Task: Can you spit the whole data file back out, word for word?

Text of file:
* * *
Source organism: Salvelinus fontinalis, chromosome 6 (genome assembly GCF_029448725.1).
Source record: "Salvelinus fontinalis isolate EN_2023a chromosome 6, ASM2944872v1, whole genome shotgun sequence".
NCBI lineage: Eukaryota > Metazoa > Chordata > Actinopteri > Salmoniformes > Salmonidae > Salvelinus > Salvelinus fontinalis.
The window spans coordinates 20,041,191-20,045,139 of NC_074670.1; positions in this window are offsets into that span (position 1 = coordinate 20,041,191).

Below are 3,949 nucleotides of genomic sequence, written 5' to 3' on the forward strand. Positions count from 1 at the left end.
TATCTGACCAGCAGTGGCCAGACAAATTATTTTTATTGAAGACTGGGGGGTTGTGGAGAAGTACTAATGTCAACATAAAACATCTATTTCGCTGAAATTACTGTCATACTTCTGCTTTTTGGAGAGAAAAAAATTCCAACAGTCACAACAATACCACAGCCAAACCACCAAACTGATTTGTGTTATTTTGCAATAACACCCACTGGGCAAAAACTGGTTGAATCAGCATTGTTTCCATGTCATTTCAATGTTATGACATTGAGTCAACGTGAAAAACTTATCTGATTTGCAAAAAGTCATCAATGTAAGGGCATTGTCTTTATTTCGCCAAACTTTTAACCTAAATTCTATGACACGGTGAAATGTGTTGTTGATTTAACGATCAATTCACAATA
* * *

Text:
Source organism: Salvelinus fontinalis, chromosome 6 (genome assembly GCF_029448725.1).
Source record: "Salvelinus fontinalis isolate EN_2023a chromosome 6, ASM2944872v1, whole genome shotgun sequence".
NCBI lineage: Eukaryota > Metazoa > Chordata > Actinopteri > Salmoniformes > Salmonidae > Salvelinus > Salvelinus fontinalis.
The window spans coordinates 20,041,191-20,045,139 of NC_074670.1; positions in this window are offsets into that span (position 1 = coordinate 20,041,191).

Below are 3,949 nucleotides of genomic sequence, written 5' to 3' on the forward strand. Positions count from 1 at the left end.
TATCTGACCAGCAGTGGCCAGACAAATTATTTTTATTGAAGACTGGGGGGTTGTGGAGAAGTACTAATGTCAACATAAAACATCTATTTCGCTGAAATTACTGTCATACTTCTGCTTTTTGGAGAGAAAAAAATTCCAACAGTCACAACAATACCACAGCCAAACCACCAAACTGATTTGTGTTATTTTGCAATAACACCCACTGGGCAAAAACTGGTTGAATCAGCATTGTTTCCATGTCATTTCAATGTTATGACATTGAGTCAACGTGAAAAACTTATCTGATTTGCAAAAAGTCATCAATGTAAGGGCATTGTCTTTATTTCGCCAAACTTTTAACCTAAATTCTATGACACGGTGAAATGTGTTGTTGATTTAACGATCAATTCACAATA